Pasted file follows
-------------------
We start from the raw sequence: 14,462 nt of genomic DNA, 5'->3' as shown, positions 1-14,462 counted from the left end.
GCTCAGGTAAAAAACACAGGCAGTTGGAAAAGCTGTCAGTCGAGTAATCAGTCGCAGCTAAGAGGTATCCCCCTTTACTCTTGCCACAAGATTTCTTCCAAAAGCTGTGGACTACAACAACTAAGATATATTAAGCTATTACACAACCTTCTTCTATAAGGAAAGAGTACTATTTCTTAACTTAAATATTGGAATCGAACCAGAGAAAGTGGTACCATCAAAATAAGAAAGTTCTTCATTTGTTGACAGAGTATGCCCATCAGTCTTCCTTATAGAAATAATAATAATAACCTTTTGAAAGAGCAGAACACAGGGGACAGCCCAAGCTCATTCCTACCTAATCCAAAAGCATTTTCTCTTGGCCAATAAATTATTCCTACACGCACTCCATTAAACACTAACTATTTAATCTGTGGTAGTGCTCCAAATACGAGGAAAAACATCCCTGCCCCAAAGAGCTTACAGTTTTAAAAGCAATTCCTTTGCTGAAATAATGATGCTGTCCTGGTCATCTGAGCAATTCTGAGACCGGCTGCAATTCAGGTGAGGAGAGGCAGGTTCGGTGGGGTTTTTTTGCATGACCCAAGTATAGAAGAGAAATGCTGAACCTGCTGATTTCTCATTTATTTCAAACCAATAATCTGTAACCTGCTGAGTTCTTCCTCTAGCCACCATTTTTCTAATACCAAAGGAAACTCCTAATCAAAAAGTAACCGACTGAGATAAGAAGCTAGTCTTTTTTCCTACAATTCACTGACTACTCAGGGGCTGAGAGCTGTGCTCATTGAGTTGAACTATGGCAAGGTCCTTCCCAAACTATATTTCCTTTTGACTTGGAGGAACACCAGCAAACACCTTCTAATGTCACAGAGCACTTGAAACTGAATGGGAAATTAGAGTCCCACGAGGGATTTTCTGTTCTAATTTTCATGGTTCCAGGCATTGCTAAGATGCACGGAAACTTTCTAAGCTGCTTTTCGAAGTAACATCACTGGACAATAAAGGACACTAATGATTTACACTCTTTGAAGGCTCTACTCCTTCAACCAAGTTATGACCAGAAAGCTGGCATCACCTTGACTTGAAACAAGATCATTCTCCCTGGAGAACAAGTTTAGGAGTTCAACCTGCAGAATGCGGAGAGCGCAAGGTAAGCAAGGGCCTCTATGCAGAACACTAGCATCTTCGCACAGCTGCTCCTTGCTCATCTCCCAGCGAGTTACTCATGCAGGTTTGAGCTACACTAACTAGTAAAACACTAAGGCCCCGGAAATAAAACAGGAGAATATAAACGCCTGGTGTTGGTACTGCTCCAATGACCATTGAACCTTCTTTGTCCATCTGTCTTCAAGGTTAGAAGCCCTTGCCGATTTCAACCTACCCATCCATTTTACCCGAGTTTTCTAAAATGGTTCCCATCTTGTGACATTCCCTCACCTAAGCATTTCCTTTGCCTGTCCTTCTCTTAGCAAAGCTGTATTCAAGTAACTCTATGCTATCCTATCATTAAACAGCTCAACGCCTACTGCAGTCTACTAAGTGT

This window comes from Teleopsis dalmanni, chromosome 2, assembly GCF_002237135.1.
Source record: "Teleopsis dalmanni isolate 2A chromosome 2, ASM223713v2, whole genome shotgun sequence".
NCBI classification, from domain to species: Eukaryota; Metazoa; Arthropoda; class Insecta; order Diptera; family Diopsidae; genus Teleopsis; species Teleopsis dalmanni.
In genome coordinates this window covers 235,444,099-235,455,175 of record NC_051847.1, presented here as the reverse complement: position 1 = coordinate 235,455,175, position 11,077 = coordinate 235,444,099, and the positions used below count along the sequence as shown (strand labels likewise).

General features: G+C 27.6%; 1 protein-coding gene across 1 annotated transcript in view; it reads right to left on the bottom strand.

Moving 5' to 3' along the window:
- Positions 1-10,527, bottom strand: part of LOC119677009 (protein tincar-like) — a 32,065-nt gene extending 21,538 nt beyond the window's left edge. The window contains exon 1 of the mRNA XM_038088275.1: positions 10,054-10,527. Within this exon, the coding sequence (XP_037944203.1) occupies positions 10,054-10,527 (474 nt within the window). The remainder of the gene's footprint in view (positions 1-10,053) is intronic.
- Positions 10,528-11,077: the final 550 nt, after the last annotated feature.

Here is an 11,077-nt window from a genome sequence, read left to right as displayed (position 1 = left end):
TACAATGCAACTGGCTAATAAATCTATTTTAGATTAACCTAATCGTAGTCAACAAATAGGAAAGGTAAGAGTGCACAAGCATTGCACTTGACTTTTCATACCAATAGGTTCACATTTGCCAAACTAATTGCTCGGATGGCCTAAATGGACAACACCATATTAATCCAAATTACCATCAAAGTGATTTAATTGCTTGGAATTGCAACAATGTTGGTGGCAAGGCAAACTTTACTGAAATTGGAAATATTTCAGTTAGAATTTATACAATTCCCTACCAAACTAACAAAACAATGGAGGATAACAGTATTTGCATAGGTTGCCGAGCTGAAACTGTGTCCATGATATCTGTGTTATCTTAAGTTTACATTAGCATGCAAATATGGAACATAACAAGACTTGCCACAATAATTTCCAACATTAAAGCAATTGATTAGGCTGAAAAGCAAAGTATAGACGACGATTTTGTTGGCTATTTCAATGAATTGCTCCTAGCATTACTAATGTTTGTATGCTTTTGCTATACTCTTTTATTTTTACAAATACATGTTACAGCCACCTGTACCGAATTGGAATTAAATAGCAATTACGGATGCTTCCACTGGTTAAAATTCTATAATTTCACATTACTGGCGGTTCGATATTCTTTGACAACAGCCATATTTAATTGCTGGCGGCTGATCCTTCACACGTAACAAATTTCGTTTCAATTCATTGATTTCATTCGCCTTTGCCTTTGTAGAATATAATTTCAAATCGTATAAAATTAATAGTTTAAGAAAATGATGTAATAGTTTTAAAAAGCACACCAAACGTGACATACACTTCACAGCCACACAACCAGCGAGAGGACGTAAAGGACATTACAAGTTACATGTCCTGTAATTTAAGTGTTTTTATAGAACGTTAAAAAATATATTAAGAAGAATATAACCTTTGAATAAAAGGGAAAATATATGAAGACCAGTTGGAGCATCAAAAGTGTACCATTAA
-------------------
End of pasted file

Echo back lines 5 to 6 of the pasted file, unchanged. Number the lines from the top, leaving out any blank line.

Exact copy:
NCBI classification, from domain to species: Eukaryota; Metazoa; Arthropoda; class Insecta; order Diptera; family Diopsidae; genus Teleopsis; species Teleopsis dalmanni.
In genome coordinates this window covers 235,444,099-235,455,175 of record NC_051847.1, presented here as the reverse complement: position 1 = coordinate 235,455,175, position 11,077 = coordinate 235,444,099, and the positions used below count along the sequence as shown (strand labels likewise).